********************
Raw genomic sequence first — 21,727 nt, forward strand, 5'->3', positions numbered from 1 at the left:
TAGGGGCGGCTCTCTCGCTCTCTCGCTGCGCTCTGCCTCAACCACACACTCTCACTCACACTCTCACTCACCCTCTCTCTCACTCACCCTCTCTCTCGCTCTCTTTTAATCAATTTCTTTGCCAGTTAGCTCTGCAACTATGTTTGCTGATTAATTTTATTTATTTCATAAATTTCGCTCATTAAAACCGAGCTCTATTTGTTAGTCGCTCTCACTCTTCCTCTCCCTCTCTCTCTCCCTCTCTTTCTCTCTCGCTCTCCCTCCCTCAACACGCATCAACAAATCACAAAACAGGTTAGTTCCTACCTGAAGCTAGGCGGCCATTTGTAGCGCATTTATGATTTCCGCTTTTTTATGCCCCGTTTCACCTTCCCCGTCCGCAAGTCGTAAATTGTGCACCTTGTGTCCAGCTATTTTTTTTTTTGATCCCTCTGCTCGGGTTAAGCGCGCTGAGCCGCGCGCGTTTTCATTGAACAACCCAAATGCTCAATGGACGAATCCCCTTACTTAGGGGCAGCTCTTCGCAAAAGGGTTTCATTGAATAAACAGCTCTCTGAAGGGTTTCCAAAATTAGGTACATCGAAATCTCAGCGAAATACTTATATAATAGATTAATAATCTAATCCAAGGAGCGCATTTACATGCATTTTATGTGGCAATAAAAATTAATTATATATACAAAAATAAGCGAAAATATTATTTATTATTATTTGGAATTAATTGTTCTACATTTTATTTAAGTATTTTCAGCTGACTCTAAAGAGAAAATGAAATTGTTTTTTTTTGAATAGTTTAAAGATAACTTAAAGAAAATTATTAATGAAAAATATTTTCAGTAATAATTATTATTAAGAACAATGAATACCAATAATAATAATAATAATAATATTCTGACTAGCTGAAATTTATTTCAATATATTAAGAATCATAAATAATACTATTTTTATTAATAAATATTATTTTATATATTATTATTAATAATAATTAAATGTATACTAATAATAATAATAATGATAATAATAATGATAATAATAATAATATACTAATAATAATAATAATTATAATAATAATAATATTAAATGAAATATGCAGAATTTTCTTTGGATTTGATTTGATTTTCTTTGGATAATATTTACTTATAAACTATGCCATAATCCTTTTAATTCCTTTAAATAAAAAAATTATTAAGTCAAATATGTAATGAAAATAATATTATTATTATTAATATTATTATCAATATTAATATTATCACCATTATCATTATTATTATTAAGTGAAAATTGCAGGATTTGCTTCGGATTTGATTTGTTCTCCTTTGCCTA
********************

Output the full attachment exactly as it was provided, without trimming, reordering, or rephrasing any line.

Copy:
Raw genomic sequence first — 21,727 nt, forward strand, 5'->3', positions numbered from 1 at the left:
TAGGGGCGGCTCTCTCGCTCTCTCGCTGCGCTCTGCCTCAACCACACACTCTCACTCACACTCTCACTCACCCTCTCTCTCACTCACCCTCTCTCTCGCTCTCTTTTAATCAATTTCTTTGCCAGTTAGCTCTGCAACTATGTTTGCTGATTAATTTTATTTATTTCATAAATTTCGCTCATTAAAACCGAGCTCTATTTGTTAGTCGCTCTCACTCTTCCTCTCCCTCTCTCTCTCCCTCTCTTTCTCTCTCGCTCTCCCTCCCTCAACACGCATCAACAAATCACAAAACAGGTTAGTTCCTACCTGAAGCTAGGCGGCCATTTGTAGCGCATTTATGATTTCCGCTTTTTTATGCCCCGTTTCACCTTCCCCGTCCGCAAGTCGTAAATTGTGCACCTTGTGTCCAGCTATTTTTTTTTTTGATCCCTCTGCTCGGGTTAAGCGCGCTGAGCCGCGCGCGTTTTCATTGAACAACCCAAATGCTCAATGGACGAATCCCCTTACTTAGGGGCAGCTCTTCGCAAAAGGGTTTCATTGAATAAACAGCTCTCTGAAGGGTTTCCAAAATTAGGTACATCGAAATCTCAGCGAAATACTTATATAATAGATTAATAATCTAATCCAAGGAGCGCATTTACATGCATTTTATGTGGCAATAAAAATTAATTATATATACAAAAATAAGCGAAAATATTATTTATTATTATTTGGAATTAATTGTTCTACATTTTATTTAAGTATTTTCAGCTGACTCTAAAGAGAAAATGAAATTGTTTTTTTTTGAATAGTTTAAAGATAACTTAAAGAAAATTATTAATGAAAAATATTTTCAGTAATAATTATTATTAAGAACAATGAATACCAATAATAATAATAATAATAATATTCTGACTAGCTGAAATTTATTTCAATATATTAAGAATCATAAATAATACTATTTTTATTAATAAATATTATTTTATATATTATTATTAATAATAATTAAATGTATACTAATAATAATAATAATGATAATAATAATGATAATAATAATAATATACTAATAATAATAATAATTATAATAATAATAATATTAAATGAAATATGCAGAATTTTCTTTGGATTTGATTTGATTTTCTTTGGATAATATTTACTTATAAACTATGCCATAATCCTTTTAATTCCTTTAAATAAAAAAATTATTAAGTCAAATATGTAATGAAAATAATATTATTATTATTAATATTATTATCAATATTAATATTATCACCATTATCATTATTATTATTAAGTGAAAATTGCAGGATTTGCTTCGGATTTGATTTGTTCTCCTTTGCCTA